By Curt Collier
What makes an action an ethical act? History has shown this question is far trickier to answer than at face value. A version of this question has been pondered since recorded history and seemingly appears in the chronicles of civilizations around the world. The attempts to answer this question have fallen generally into three systems, which philosophers have named deontological, consequentialist (sometimes called utilitarian), and virtue ethical systems.
In brief, a deontological ethical system is usually based on an immutable set of beliefs, such as a list of commandments believed to have been imparted by the gods, and thus an ethical act is simply one that follows those commandments. In a consequentialist system, acts are judged by their results. This requires a goal, meaning if you want to judge the rightness or wrongness of a belief, you have to judge it against a standard. For many consequentialist of the utilitarian stripe, that goal is creating the greatest good for the greatest number of people. Thus, an ethical act is one that leads to the greatest good. Finally, virtue ethics emphasizes less the results of an action, and more the impact it has on the individual. Actions such as those that make us kinder, more compassionate, more just are deemed good, and those that make us meaner, more selfish, or more bigoted are deemed bad.
How do we know what the gods want?
These ethical systems each come with its own set of challenges. A critique of deontological ethical systems is that the moral “agent” here is really the person making the rules (such as a god), but those who simply carry out those commandments really have no claim to acting ethically. Out of fear of punishment or hope of reward they are simply following rules. A second problem of deontological systems is that how do we really know what the gods want? Throughout time, prophets have appeared claiming to know the mind of god and laying down yet another set of rules that over time have conflicted with previous rules. If the rules change, did the prophets make mistakes, did the mind of the gods change, or did the god make a mistake and now has more insight, all of which have severe moral implications.
Consequentialists have their own set of problems. As the philosopher David Hume argued, you may observe the gun in the hand of an individual, and you may see the dead person on the ground with a bullet wound, but what you can’t observe is the ethical implications. We judge the rightness or wrongness of an action based on some internal calculation that itself is not testable, and in fact multiple observers may each come up with his or her own set of conclusions. One favored solution is to merely set a rule, perhaps based on some other set of observations. For example, we can statistically show that abused children are more likely to be abusers themselves as adults unless they seek treatment. Thus, we can set a rule that it is wrong to abuse children and right to seek healing if abused in order to break this cycle. But once again, we’ve merely created a rule that satisfies our need without knowing really if that is indeed the best outcome. When we look at the generations of those who went before us we can see a whole host of actions that we now deem “unethical” but were acceptable at the time. A hundred years from now will people judge our beliefs the same way?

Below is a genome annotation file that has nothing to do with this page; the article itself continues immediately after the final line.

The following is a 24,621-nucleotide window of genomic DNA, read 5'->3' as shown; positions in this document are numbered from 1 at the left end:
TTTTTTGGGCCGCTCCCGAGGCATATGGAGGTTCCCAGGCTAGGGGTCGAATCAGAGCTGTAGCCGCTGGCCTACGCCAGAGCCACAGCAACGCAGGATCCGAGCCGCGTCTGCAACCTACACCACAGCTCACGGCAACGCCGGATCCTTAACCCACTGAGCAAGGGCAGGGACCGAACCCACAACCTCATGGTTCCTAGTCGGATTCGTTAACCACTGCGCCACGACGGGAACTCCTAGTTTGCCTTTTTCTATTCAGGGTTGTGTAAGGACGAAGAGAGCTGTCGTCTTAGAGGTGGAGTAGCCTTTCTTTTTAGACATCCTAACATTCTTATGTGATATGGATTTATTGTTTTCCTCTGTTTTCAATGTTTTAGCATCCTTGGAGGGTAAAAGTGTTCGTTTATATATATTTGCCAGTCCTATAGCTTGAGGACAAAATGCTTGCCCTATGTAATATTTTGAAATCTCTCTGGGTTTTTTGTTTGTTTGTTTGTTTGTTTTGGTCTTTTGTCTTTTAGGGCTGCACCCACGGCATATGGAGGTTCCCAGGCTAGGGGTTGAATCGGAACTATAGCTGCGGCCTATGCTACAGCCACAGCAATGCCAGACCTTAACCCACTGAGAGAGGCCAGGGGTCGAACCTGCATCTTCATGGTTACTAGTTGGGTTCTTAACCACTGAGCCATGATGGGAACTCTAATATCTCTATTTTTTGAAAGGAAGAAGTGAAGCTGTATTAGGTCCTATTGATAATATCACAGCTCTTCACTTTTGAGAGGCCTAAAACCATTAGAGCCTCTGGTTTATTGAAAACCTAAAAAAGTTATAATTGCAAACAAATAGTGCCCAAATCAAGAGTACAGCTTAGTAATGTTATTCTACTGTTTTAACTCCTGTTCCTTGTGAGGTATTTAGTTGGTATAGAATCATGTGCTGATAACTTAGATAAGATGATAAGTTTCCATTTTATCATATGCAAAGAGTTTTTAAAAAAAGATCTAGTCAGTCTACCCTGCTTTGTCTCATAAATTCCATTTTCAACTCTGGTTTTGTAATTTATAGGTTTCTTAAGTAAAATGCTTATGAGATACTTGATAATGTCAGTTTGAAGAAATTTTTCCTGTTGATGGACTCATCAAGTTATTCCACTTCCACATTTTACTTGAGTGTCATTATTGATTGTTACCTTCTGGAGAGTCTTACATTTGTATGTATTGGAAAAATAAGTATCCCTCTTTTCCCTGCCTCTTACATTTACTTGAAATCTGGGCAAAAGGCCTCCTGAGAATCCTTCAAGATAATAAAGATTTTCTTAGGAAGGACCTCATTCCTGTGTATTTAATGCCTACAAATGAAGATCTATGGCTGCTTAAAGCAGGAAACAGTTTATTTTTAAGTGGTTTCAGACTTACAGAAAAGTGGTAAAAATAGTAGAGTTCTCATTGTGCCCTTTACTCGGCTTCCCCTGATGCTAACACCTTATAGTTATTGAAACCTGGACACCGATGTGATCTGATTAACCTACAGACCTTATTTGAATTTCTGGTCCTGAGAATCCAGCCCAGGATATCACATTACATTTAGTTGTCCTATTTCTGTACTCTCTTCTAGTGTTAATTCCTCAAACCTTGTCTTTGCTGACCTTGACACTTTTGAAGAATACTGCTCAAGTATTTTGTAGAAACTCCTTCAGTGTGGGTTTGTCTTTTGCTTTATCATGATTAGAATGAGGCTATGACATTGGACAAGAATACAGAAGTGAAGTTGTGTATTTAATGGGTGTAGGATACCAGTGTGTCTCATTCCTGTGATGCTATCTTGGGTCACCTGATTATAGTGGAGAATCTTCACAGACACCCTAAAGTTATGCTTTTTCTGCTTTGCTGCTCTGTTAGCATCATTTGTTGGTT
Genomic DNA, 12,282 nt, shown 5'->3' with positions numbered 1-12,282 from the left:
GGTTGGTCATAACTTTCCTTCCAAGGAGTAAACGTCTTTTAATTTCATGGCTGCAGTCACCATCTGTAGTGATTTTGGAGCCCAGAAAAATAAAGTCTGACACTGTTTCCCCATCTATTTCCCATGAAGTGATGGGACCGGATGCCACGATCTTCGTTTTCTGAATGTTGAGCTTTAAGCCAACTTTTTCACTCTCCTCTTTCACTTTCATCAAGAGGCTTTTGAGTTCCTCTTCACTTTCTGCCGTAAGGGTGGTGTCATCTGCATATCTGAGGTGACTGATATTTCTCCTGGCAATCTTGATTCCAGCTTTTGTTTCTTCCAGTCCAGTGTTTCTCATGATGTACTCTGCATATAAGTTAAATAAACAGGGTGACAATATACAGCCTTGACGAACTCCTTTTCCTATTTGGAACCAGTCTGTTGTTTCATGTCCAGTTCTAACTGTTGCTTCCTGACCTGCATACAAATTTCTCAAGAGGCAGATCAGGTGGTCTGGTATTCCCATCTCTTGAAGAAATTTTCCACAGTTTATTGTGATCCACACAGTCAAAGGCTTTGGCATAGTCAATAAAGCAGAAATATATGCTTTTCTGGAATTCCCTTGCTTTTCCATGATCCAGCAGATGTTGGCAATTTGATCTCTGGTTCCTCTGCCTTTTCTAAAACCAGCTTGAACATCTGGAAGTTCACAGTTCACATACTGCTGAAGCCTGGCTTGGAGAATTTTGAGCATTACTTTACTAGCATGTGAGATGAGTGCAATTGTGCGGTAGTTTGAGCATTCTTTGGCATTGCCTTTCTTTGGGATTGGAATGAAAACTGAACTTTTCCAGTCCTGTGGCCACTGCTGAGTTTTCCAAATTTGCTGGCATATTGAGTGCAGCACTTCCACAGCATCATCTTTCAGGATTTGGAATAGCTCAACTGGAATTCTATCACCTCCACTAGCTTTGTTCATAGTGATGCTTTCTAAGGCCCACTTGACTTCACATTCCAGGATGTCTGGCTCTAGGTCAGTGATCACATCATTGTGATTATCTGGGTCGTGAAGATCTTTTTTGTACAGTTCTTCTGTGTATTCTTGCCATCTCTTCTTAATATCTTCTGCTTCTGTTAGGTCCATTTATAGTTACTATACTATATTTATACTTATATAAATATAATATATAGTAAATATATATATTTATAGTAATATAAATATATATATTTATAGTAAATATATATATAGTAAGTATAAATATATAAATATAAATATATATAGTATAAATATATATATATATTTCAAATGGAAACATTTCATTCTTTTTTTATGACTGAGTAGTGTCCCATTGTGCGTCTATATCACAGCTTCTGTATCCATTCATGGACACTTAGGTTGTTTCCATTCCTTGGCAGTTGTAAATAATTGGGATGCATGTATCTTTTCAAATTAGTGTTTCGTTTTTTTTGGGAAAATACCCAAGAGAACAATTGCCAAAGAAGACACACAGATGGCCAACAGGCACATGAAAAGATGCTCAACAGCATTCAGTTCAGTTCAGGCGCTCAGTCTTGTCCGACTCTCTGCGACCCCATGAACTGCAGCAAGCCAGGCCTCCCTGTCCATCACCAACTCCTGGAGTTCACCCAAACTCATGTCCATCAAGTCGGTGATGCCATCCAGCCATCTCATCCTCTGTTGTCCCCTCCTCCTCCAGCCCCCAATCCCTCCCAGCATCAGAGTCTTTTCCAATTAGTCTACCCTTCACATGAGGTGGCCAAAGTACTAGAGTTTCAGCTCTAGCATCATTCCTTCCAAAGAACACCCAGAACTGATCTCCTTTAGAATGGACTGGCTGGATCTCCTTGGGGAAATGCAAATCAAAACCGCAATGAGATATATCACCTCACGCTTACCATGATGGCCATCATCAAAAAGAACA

Who determines what ‘good’ means?
Finally, virtue ethics doesn’t get a pass, either. What does it mean to be a good person, and who determines that? Aphorisms such as “look before you leap” and “he who hesitates is lost” are simple examples of differences in opinion that happen all the time. Moral choices are far more complex. Is it best to be stoic and merely stand unmoved by the transgressions of this world, or to act for change? Recalling Philosophy 100 from college, is it wrong to lie in all circumstances? (Kant thought so). But what if a gunman breaks into your house hunting for a family member? Is it wrong to lie about their whereabouts? Even the Golden Rule (“Do onto others as you would have them do onto you”) is fraught with challenges, as Bertrand Russell argued. If I believe in a strict form of justice, such as “an eye for an eye,” does carrying out retribution against another really make me more just?
So we’re back to square one: What makes an action an ethical act? The physicist Steven Hawking, when thinking through the contradictions between relativity and quantum mechanics, once suggested that if we keep getting the wrong answers, perhaps there’s something wrong with the questions we’re asking. Perhaps we can apply that here. What if we’ve been thinking about ethics in the wrong way, and that ethical living is something very different than heretofore explained?
Curt Collier is interim leader of the Ethical Culture Society of Bergen County.